Figure 7 - Source and depositional environment predictions based on the relative distribution of C27, C28 and C29 abb20 R steranes for potential source rocks from the Vlaming Sub-basin and representative oils from the Perth Basin 

Figure 7 - Source and depositional
environment predictions based on
the relative distribution of C27, C28
and C29 αββ20R steranes for potential
source rocks from the Vlaming
Sub-basin and representative oils
from the Perth Basin
© Geoscience Australia

So far ex­ploration activity has been focussed in the northern and central parts of the sub-basin, where South Perth Shale provides regional seal for potential plays. A more structurally complex southern part of the basin is less explored. It has a higher proportion of sandstones in its syn-rift section and the seals are intraformational.

Three potential source rock inter­vals have been identified in wells from the Vlaming Sub-basin:

  1. Lower Cretaceous marine shales of the South Perth Shale
  2. Lower Cretaceous lacustrine shales in the Parmelia Group (Otorowiri and Carnac Fm)
  3. Middle–Upper Jurassic non-marine coals and carbonaceous shales in the Yarragadee Forma­tion

The Yarragadee Formation is con­sidered the principal source rock unit based on the quantity, quality and maturation of carbonaceous shales (Miyazaki et al, 1996). A recent study of oil-source correlations (Boreham, 2008) has shown that the predominant source input of terrestrial and aquatic (non-marine) organic matter to the Vlaming Sub-basin oils (Gage Roads 1 oil and the Araucaria 1 oil stain) are from the Early-Middle Jurassic (lower Yarragadee Fm) source rocks (Figure 7).

Good reservoir rocks exist through­out Late Jurassic and Early Cretaceous strata in the Vlaming Sub-basin. These include the Leederville Formation, the Gage Sandstone, the Charlotte Sand­stone, the Jervoise Sandstone, and the upper part of the Yarragadee Forma­tion (Miyazaki et al, 1996). Several seal intervals are present in the Vlaming Sub-basin above and be­low the Valanginian breakup unconfor­mity. The best sub-unconformity seal potential relates to mudstone-dominat­ed, amalgamated lacustrine shales and siltstones that were deposited during at least three intervals in the Berria­sian Parmelia Group. These intervals are mappable, regionally consistent mudstone-dominated packages of 40 to 50 metres in thickness and include the Otorowiri and Carnac formations.

Figure 8 - Conceptual play diagram for the Vlaming Sub-basin

Figure 8 - Conceptual play diagram
for the Vlaming Sub-basin
(after Nicholson et al, 2008)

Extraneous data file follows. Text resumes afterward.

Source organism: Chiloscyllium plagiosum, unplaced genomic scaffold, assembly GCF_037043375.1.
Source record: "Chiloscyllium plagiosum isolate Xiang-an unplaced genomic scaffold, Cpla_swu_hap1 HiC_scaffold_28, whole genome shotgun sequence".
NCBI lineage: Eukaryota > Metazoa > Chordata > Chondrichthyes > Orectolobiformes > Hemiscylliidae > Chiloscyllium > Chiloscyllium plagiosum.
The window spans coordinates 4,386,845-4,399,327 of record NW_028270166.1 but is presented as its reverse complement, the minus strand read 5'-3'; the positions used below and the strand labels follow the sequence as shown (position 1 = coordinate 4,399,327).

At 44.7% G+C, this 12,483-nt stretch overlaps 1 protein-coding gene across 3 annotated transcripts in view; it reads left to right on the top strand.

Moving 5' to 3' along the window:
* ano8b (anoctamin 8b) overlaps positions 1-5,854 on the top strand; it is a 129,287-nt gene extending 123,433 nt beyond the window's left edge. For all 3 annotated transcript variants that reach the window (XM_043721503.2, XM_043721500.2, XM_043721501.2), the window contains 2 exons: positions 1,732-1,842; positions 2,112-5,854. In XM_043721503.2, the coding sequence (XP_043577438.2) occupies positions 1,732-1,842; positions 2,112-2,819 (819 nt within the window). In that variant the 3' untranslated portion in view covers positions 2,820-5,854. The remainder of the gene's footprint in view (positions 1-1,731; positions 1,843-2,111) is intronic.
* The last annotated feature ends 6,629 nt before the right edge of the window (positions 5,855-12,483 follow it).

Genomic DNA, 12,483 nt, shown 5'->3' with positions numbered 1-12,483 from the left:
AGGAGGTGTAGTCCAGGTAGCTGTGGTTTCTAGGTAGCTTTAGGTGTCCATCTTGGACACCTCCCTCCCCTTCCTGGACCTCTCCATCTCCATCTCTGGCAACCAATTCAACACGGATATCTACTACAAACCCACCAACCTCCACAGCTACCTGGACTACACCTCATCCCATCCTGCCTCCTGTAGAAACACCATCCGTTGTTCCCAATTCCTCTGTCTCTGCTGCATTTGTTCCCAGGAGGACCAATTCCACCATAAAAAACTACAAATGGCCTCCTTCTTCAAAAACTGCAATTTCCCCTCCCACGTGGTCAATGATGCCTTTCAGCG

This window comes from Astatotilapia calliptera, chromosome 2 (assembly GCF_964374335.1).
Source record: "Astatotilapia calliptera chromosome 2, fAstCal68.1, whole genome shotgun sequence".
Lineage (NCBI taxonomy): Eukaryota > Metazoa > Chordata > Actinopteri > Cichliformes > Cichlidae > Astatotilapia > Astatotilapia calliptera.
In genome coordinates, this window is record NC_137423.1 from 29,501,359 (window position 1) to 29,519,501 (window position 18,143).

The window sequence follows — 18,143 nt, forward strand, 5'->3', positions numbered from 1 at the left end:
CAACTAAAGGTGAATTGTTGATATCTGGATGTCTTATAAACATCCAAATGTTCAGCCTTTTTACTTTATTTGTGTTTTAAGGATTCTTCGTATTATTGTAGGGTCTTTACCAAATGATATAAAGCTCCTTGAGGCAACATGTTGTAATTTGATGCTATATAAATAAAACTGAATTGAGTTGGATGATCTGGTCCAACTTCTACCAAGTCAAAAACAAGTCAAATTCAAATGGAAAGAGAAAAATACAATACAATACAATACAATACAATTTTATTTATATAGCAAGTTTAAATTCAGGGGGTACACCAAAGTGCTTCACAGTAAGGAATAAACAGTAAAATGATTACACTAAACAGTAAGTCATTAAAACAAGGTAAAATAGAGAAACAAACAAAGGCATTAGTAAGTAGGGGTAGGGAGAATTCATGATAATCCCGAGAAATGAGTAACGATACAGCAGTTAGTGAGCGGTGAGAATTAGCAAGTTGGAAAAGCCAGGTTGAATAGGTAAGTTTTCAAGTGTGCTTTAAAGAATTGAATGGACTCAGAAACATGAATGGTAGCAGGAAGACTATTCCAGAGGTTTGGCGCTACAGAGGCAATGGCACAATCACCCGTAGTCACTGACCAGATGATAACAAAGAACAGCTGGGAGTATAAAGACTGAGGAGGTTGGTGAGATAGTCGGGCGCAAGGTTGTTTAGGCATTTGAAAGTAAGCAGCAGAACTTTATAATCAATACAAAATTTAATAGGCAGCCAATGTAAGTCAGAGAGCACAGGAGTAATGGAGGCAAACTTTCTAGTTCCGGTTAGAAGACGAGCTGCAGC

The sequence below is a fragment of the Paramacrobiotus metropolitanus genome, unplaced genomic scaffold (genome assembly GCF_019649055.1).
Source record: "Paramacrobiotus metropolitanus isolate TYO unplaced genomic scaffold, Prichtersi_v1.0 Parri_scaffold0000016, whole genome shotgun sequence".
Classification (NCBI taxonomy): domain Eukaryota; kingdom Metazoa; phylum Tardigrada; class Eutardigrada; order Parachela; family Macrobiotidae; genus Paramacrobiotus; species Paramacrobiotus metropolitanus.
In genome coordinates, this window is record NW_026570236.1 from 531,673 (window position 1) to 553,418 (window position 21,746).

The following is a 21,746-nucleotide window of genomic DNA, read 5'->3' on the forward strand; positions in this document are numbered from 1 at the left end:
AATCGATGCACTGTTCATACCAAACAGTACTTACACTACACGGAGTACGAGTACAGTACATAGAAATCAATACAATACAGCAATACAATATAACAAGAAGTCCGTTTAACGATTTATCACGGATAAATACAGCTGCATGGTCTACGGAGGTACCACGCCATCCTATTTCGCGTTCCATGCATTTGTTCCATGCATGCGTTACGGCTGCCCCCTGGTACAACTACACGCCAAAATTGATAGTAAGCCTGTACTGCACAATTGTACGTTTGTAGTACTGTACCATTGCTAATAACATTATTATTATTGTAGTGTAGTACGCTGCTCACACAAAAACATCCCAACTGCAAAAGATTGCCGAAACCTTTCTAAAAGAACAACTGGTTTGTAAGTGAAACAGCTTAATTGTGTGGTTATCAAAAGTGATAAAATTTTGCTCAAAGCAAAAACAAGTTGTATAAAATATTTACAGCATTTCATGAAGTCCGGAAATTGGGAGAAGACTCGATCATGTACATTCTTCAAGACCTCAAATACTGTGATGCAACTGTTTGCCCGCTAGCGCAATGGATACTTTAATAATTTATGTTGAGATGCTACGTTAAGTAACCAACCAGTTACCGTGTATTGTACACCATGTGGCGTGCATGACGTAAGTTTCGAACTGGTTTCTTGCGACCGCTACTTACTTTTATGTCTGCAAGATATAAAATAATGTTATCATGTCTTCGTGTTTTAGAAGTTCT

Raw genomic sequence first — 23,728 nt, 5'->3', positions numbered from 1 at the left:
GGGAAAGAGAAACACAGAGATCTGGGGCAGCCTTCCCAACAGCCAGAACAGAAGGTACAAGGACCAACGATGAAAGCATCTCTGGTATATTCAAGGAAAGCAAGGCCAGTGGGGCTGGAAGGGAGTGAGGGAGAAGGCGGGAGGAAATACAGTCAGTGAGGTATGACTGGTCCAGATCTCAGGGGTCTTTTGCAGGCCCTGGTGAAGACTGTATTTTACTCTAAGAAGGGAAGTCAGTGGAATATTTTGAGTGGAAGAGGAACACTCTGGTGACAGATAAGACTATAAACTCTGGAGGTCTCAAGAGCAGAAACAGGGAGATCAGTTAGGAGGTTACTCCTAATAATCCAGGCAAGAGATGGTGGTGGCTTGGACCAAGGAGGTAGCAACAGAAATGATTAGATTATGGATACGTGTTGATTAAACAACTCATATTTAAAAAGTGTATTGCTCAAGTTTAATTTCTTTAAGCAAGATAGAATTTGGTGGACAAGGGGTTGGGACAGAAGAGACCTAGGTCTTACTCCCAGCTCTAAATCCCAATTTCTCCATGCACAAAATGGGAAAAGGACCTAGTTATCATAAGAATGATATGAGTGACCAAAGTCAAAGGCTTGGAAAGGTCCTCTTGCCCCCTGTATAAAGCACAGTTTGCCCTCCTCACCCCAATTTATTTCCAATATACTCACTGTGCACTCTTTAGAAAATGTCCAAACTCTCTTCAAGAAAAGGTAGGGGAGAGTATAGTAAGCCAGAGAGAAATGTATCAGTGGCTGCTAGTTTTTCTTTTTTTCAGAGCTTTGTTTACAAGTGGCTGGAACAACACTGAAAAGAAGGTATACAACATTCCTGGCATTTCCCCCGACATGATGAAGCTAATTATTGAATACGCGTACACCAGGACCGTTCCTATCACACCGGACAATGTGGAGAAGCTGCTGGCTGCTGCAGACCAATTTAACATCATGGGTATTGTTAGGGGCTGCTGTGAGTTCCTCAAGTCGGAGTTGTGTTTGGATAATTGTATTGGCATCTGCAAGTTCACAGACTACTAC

© Geoscience Australia

Multistage rifting and complex structuring in the Vlaming Sub-basin has led to the development of a variety of possible structural and stratigraphic plays. Most of these plays are associated with the Valanginian breakup unconformity (sub-unconformity truncations, palae­otopographic highs and post-breakup pinch-outs) with the South Perth Shale forming a top seal to sandstones of the Parmelia Group beneath the uncon­formity, or the Gage Sandstone above the unconformity (Figure 8). Seismic mapping has also shown that fault block plays occur at different strati­graphic levels where Jurassic and Early Cretaceous lacustrine shales provide effective seals. These shaly intervals may provide a seal in sub-unconformity anti­clinal rollovers and horst-block plays.

Key References

Boreham, C. 2008
Basic Data Results from new geochemical sampling of offshore wells from the Vlaming Sub-basin, Western Australia: Part 2. Geoscience Australia, Professional Opinion No. 2008/01
Bradshaw, B.E., Rollet, N., Totterdell, J.M. and Borissova, I. 2003
A revised structural framework for frontier basins on the southern and southwestern Australian continental margin. Geoscience Australia Record 2003/03
Crostella, A. and Backhouse, J. 2000
Geology and petroleum exploration of the central and southernPerth Basin, Western Australia. Western Australia Geological Survey, Report 57, 75p
Harris, L.B. 1994
Structural and tectonic synthesis for the Perth Basin, Western Australia Journal of Petroleum Geology Vol.17, pp. 129-156
Iasky, R. P. 1993 A structural study of the southern Perth basin: Western Australia Geological Survey, Report 31
Kempton, R.H., Liu, K., Boreham, C., Bradshaw, B.E., Eadington, P.J. and Passmore, V. 2002
Oil migration and accumulation in the offshore Perth Basin, Western Australia. CSIRO Petroleum, Open file report, January 2002. Report to Geoscience Australia
Marshall, J.F., Ramsay, D.C., Lavering, I., Swift, M.G. and Shafik, S. 1989
Hydrocarbon prospectivity of the offshore South Perth Basin BMR Record 1989/23
Marshall, J.F., Ramsay, D.C., Moore, A.M.G., Shafik, S., Graham, T.G. and Needham, J. 1993
The Vlaming Sub-basin, offshore South Perth Basin. AGSO, Continental Margins Folio 7
Miyazaki, S., Cadman, S.J., Vuckovic, V., Davey, S.J. and Conolly, J.R. 1996
Vlaming Sub-basin Petroleum Prospectivity. Bureau of Resource Sciences, Petroleum Prospectivity Bulletin 1996/1
Monteil, E. Boreham, C. and Krassay, A. 2006
Basic Data Results from new biostratigraphic and geochemical sampling and analysis of offshore wells from the Vlaming Sub-basin, Western Australia. Geoscience Australia, Professional Opinion No. 2006/05 (Report for Approval to Sample No S31784)
Norvick, M.S. 2004
Tectonic and stratigraphic history of the Perth Basin, Geoscience Australia Record, 2004/16 
Owad-Jones, D.L. and Ellis, G.K. 2000
Western Australia atlas of petroleum fields, Onshore Perth Basin: Petroleum Division, DMEWA, Volume 1
Nicholson, C.J., Borissova, I., Krassay, A.A., Boreham, C.J., Mon­teil, E., Neumann, V., di Primio, R. and Bradshaw B.E. 2008
New exploration opportunities in the southern Vlaming Sub-basin, APPEA Journal, Vol. 48, Issue:1, pp. 371-379
Seggie, R. 1990
Geological cross-sections of the Vlaming Sub-basin, South Perth Basin. Bureau of Mineral Resources, Geology and Geophysics, Record 1990/64 (geocat 14386)
Song, T. and Cawood, P.A. 2000
Structural styles in the Perth Basin associated with the Mesozoic breakup of Greater India and Australia. Tectonophysics, Vol. 317, pp. 55-72

Topic contact: petroleum@ga.gov.au Last updated: August 10, 2012